But Forrest’s father didn’t want to expand the business and Forrest, fresh home from Yale University, did. So he sold his share in the business back to Dad and moved to Europe. That’s where he took up with other candy makers.

It’s also where he first spotted the breakthrough that would help change the chocolate business, the course of World War II, and millions of kids’ birthday parties — and indirectly, the advertising industry.

It was a tiny pellet of chocolate, wrapped in a candy shell, found in the field kits of soldiers fighting the Spanish Civil War. The chocolate gave them quick energy, the shell kept it from melting under harsh conditions.

We know it now, of course, as the M&M.

Forrest took it back to the States and patented his own formula for the candy in 1941. Within a year, the U.S. was committed to World War II. And not long after, M&Ms made their way into soldiers’ field rations. When the soldiers came home, the candies were a hit with the general public.

But sales were about to get even bigger.

Forrest realized that television — making it’s way into the mainstream at that time — was the next place he wanted to go to sell M&Ms. He hired a copywriter named Rosser Reeves to do it. It turned out to be another groundbreaking move.

Reeves, at the time, was already a success. He was both copy chief and vice president of his agency in New York. But when he sat down with Forrest Mars to talk candy, he listened and took notes like a first-year copywriter.

“He was the one who said it,” claimed Reeves in the version we’ve heard told. “He told me the whole history and then I pressed him and he said, ‘Well, the thing is they only melt in your mouth, but they don’t melt in your hands.'”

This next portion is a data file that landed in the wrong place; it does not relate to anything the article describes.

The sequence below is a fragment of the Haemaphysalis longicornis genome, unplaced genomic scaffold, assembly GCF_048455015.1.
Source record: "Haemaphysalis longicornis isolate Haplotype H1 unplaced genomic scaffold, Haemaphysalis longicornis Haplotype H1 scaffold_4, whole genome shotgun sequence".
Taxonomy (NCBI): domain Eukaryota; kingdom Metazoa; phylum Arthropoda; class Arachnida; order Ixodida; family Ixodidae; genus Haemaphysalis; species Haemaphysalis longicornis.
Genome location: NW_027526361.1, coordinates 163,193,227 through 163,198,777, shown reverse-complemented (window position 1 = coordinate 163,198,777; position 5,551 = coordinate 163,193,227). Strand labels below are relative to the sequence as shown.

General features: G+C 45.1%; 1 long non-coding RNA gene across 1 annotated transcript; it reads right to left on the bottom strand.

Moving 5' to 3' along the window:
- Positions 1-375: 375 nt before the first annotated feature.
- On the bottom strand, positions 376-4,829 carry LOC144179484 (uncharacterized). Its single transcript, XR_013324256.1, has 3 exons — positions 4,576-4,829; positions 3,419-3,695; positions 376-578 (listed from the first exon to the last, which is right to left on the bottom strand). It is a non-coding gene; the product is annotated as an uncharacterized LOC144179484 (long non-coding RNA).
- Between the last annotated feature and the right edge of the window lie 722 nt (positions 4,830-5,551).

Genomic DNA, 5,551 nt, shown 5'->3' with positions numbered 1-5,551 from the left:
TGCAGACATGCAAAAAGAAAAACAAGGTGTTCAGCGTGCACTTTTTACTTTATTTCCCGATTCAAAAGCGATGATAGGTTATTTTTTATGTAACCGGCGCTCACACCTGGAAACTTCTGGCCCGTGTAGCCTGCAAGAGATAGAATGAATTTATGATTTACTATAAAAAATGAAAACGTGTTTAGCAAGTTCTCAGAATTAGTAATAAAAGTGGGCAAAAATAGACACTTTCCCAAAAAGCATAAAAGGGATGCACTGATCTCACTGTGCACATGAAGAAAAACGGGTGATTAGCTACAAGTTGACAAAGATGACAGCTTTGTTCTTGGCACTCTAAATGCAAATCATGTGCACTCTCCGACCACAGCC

That was all Reeves needed.

Within four years, Mars was selling one million pounds of M&Ms per week. M&Ms have since gone on Space Shuttle flights with astronauts. They’ve been the official candy of the Olympics. And according to Business Week, they’re the best-selling candy in the world.

Mars died at ate 95 in 1999, with a $4 billion fortune. And his candy company takes in over $20 billion per year, with 30,000 employees worldwide.

It’s no accident that Reeves went on to his own kind of fame. And not just because Reeves happens to be the real-life model for the character of Don Draper on TV’s series, Mad Men.

You might know him even better, after all, as the father of what every copy cub and professional advertiser memorizes as the “Unique Selling Proposition” or “U.S.P.”

To Find the Promise, Find This First…

When Reeves first wrote about it the U.S.P. in his book Reality in Advertising, he was writing down the formula you can use to write any effective Promise Lead.

Reeves formula had three parts.

The first part, for Reeves, also meant starting with the product. And only if that product was actually good enough to almost sell itself. As a preacher’s son, Reeves was fundamentally honest and felt all advertising should be too. The product must be able to do what you’ll say it can do.

But an even better reason for starting with the product is the second part of Reeve’s formula. What the product does and by default will claim to do has to be original. That is, the best products do something competitors won’t or can’t. That’s key because the U.S.P. — the promise you’ll make — has to sound and feel different from everything your prospect has heard before, too.

Then there’s the final part of Reeve’s formula. This is the one most forgotten, but it’s impossible to overlook if you’ve got any hope of coming up with a powerful promise. Every promise must target your prospect’s core desire. That is, they have to already want what you’re promising.

This is worth repeating.

Reeves believed, and so do we, that you can’t create desire in a customer. You can only awaken what’s already there. This is especially true in a pure Promise Lead, where you have nothing but the claim pulling all the weight. The more tightly you can target those core desires, the more likely your ad will work.

It’s that simple.